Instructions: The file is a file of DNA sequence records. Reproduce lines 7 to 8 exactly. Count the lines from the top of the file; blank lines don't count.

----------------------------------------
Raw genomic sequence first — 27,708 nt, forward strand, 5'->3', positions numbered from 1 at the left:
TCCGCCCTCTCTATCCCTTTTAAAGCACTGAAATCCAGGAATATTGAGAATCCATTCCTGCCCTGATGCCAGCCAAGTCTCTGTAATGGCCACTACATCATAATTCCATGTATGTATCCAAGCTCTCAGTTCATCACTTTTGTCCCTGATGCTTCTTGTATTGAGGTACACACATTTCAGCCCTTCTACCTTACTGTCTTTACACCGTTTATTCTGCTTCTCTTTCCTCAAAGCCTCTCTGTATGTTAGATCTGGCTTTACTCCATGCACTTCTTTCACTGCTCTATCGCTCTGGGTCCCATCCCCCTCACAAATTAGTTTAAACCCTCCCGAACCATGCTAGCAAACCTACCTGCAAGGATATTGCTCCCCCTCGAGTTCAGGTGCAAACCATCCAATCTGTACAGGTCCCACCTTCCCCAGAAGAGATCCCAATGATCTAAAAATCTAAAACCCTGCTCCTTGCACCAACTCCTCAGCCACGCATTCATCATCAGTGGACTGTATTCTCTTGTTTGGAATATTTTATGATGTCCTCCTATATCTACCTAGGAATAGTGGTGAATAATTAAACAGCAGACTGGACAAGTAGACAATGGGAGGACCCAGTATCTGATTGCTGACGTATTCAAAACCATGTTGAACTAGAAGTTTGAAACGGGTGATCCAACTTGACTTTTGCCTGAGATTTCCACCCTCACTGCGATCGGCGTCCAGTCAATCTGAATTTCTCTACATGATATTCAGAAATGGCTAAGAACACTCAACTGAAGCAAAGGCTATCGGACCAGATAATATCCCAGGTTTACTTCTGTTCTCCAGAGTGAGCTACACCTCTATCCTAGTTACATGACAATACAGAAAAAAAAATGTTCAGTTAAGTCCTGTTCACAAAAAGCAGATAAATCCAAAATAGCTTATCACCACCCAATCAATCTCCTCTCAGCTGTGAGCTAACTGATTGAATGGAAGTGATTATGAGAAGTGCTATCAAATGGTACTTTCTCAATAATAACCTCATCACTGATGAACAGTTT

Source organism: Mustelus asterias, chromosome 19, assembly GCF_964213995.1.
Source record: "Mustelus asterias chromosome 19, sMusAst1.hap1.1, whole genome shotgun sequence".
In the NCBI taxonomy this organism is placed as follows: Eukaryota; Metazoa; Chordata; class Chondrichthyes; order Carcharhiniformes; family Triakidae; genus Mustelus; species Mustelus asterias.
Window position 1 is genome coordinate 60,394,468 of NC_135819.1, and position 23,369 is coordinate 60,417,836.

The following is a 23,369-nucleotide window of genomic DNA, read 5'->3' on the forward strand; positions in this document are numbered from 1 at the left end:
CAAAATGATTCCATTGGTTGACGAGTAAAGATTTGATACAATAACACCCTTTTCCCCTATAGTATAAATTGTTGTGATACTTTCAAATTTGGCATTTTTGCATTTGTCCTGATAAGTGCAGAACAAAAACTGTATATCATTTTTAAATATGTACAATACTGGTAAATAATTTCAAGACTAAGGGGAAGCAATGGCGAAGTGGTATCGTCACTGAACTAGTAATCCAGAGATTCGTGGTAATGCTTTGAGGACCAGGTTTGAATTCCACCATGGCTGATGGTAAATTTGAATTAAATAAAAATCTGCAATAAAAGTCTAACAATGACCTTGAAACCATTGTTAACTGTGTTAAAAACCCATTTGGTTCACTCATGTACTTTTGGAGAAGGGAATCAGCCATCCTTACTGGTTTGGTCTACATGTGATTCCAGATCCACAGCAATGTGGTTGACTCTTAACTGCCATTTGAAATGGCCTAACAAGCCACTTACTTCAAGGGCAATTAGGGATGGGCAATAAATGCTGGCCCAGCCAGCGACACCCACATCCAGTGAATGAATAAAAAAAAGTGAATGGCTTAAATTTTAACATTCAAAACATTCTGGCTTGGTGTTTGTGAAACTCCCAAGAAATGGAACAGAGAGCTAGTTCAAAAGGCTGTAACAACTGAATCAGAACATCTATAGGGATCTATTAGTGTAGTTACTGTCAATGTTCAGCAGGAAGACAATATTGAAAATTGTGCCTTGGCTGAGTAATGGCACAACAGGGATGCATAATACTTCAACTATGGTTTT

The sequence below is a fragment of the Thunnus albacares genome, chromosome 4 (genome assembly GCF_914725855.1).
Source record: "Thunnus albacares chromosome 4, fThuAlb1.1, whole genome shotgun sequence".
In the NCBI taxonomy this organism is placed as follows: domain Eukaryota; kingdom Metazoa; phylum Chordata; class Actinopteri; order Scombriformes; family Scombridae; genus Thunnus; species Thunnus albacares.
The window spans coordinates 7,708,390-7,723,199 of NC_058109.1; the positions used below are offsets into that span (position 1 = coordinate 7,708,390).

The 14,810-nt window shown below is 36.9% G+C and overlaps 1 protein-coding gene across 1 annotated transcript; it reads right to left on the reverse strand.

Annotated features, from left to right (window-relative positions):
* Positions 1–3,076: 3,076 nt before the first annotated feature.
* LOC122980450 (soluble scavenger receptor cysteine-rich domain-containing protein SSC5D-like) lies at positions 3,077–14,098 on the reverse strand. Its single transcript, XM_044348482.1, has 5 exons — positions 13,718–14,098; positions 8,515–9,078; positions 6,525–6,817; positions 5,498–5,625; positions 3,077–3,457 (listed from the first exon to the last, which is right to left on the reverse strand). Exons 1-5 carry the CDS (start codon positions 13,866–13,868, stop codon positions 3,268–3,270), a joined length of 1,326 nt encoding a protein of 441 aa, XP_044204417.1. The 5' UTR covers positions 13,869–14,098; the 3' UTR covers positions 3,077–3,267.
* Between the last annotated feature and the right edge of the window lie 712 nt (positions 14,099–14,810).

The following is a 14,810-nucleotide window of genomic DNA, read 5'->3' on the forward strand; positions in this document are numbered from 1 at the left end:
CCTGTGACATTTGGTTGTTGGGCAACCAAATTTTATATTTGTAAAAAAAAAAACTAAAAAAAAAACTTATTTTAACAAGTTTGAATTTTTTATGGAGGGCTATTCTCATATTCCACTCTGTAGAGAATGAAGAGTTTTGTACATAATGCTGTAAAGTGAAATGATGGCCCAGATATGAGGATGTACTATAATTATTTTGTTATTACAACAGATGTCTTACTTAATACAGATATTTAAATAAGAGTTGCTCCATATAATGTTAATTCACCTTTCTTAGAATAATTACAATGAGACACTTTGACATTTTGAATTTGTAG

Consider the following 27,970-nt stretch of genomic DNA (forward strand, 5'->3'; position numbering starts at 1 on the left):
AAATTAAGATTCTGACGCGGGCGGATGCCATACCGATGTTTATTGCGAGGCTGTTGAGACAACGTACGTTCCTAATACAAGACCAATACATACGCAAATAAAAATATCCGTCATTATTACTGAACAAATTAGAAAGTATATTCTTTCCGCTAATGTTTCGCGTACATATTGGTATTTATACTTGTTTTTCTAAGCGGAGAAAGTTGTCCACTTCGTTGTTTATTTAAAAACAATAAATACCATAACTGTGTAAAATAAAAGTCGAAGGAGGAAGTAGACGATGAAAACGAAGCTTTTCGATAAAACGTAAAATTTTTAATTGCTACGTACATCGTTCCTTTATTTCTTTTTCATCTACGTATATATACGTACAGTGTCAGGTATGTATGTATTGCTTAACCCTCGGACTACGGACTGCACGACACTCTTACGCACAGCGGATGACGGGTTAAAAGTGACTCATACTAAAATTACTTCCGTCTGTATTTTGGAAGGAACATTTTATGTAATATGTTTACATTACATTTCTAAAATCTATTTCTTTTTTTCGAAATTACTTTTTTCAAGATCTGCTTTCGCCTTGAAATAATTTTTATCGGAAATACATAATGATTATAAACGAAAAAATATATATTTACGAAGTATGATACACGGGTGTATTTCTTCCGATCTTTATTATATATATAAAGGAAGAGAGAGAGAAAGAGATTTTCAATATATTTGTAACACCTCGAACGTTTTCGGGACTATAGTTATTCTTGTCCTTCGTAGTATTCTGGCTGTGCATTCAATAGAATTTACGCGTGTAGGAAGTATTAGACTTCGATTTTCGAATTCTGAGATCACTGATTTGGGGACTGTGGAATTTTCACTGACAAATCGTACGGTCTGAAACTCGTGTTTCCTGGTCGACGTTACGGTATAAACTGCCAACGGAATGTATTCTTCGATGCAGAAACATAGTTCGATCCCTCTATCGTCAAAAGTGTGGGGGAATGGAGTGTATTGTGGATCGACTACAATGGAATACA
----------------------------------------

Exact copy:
The following is a 23,369-nucleotide window of genomic DNA, read 5'->3' on the forward strand; positions in this document are numbered from 1 at the left end:
CAAAATGATTCCATTGGTTGACGAGTAAAGATTTGATACAATAACACCCTTTTCCCCTATAGTATAAATTGTTGTGATACTTTCAAATTTGGCATTTTTGCATTTGTCCTGATAAGTGCAGAACAAAAACTGTATATCATTTTTAAATATGTACAATACTGGTAAATAATTTCAAGACTAAGGGGAAGCAATGGCGAAGTGGTATCGTCACTGAACTAGTAATCCAGAGATTCGTGGTAATGCTTTGAGGACCAGGTTTGAATTCCACCATGGCTGATGGTAAATTTGAATTAAATAAAAATCTGCAATAAAAGTCTAACAATGACCTTGAAACCATTGTTAACTGTGTTAAAAACCCATTTGGTTCACTCATGTACTTTTGGAGAAGGGAATCAGCCATCCTTACTGGTTTGGTCTACATGTGATTCCAGATCCACAGCAATGTGGTTGACTCTTAACTGCCATTTGAAATGGCCTAACAAGCCACTTACTTCAAGGGCAATTAGGGATGGGCAATAAATGCTGGCCCAGCCAGCGACACCCACATCCAGTGAATGAATAAAAAAAAGTGAATGGCTTAAATTTTAACATTCAAAACATTCTGGCTTGGTGTTTGTGAAACTCCCAAGAAATGGAACAGAGAGCTAGTTCAAAAGGCTGTAACAACTGAATCAGAACATCTATAGGGATCTATTAGTGTAGTTACTGTCAATGTTCAGCAGGAAGACAATATTGAAAATTGTGCCTTGGCTGAGTAATGGCACAACAGGGATGCATAATACTTCAACTATGGTTTT